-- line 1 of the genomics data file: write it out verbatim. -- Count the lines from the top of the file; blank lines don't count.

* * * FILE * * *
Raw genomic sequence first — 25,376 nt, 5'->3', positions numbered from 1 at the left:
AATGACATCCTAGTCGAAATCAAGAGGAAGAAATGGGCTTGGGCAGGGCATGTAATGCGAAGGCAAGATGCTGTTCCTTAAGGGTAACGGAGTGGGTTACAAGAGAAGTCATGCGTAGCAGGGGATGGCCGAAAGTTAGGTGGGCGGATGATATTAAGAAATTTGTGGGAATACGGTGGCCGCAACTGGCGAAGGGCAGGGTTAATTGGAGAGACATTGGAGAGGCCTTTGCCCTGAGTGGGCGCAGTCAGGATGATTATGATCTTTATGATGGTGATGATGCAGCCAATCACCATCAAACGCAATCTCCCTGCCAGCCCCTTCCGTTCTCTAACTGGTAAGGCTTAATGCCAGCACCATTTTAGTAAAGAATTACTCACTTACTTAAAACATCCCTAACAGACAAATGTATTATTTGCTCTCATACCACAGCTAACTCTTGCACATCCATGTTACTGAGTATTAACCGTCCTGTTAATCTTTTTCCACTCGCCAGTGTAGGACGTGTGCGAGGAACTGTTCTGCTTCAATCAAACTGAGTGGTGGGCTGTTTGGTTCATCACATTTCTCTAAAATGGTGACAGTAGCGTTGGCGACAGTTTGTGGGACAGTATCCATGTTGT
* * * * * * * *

Raw genomic sequence first — 25,376 nt, 5'->3', positions numbered from 1 at the left: